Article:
Tuesday, September 8, 2015


"A severed hand beckons from an open grave !"

     Thanks to a couple oft printed stills in Famous Monsters this film became somewhat of a holy grail for me circa 12 years old, as Valerie Leon's buxom reposed "mummy" complete with a severed hand crawling across her mummy tummy (that sure wasn't Lon Chaney Jr. lying there) was forever ingrained in my little monster mind and consequently throughout the years I've always tried my best to like Hammer's BLOOD FROM THE MUMMY'S TOMB. Released in 1971, it truly seemed to be a cursed production as leading man Peter Cushing was forced to drop out after one days filming because of his wife's illness and director Seth Holt died of a heart attack one week before filming was to be completed whereupon Hammer executive producer Michael Carreras completed the film.
     Hammer never seemed to have much luck with its mummy franchise after the masterful THE MUMMY from 1959 (which is my favorite Hammer and Chris Lee's best performance IMO) as they seemed to discover much the same thing that Universal discovered in doing their cycle - with that even the mummy itself being a frightening visage of horror, there really isn't a whole lot you can do with him (or her as the case may be). The basic & predictable premise of a shambling undead creature killing various slow moving victims was brought painfully to the forefront in Hammer's lackluster 1964 CURSE OF THE MUMMY'S TOMB while 1967's THE MUMMY'S SHROUD though also fairly reviled has always been a guilty pleasure for me. It chalks up some pretty inventive mummy kills, has a couple of strong female leads and contains an exquisite performance by the incomparable Michael Ripper.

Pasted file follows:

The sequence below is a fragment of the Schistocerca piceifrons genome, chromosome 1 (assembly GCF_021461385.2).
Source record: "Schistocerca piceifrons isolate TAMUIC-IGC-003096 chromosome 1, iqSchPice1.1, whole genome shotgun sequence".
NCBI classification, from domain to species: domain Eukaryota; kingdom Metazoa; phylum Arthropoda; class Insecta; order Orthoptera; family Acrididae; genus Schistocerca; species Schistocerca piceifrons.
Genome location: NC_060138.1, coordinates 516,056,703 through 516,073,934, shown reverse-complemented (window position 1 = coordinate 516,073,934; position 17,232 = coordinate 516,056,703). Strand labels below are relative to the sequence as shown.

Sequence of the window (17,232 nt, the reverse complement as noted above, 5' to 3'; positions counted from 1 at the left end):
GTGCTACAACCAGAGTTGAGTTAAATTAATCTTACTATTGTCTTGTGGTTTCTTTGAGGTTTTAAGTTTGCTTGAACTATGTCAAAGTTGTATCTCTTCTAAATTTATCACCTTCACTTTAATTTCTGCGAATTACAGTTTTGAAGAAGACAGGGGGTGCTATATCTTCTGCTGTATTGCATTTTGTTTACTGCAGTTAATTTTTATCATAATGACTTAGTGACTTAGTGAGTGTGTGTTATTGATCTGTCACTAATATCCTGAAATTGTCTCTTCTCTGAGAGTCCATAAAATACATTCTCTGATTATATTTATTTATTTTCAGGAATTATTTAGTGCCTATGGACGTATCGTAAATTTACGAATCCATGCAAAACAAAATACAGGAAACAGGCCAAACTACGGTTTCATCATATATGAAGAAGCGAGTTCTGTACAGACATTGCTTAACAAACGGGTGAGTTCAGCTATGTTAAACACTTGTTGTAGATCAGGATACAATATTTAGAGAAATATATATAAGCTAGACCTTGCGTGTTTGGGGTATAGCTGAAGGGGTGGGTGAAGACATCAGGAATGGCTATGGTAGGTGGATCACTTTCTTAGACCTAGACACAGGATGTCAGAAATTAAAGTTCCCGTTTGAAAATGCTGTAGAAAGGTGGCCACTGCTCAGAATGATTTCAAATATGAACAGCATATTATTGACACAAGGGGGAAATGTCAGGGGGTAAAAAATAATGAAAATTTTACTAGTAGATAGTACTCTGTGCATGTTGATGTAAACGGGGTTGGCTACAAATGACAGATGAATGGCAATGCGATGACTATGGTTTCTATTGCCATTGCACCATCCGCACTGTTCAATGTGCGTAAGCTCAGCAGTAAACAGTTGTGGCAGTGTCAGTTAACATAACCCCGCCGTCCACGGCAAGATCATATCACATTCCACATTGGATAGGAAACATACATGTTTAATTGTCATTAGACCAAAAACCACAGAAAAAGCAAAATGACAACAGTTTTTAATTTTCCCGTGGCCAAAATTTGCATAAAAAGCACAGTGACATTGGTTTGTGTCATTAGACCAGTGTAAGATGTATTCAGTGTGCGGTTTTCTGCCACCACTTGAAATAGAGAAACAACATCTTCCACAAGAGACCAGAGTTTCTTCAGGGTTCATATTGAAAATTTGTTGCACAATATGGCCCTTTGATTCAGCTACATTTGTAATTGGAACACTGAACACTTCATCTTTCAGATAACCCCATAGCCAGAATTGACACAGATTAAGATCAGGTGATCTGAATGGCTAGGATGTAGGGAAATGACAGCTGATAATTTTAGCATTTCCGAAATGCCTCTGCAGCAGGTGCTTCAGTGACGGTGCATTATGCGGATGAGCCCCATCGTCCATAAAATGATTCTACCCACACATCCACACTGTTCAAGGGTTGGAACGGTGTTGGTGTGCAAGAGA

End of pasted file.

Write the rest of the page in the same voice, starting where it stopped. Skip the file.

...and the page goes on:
Based upon the "other novel" by Bram Stoker The Jewel of the Seven Stars (which was also the basis for 1980's THE AWAKENING) BLOOD FROM THE MUMMY'S TOMB was probably looked upon by Hammer as the chance to take the mummy mythos into some different territory and get away from a resurrected & pissed off monster in bandages knocking off people who desecrate a tomb. Stoker's novel is a pretty good read (I prefer it over Dracula) and with its blending of Victorian Egyptology, mystery and mysticism it could be an intriguing basis for a movie - which makes it a bit strange that the movie versions a all fall a bit flat.
      By 1971 Hammer's fortunes were starting to sag a bit as the studio endured a string of rather iffy films along with increased competition for their patented Gothic horrors, but they did turn things around a bit with the likes of TWINS OF EVIL, COUNTESS DRACULA, FRANKENSTEIN AND THE MONSTER FROM HELL and VAMPIRE CIRCUS. Looking to perhaps to revive the mummy franchise they cast Peter Cushing and cranked up the publicity machine with the desirable form of Valerie in her eye popping Egyptian formal wear front & center (which seems to have the subject of about a gazillion stills).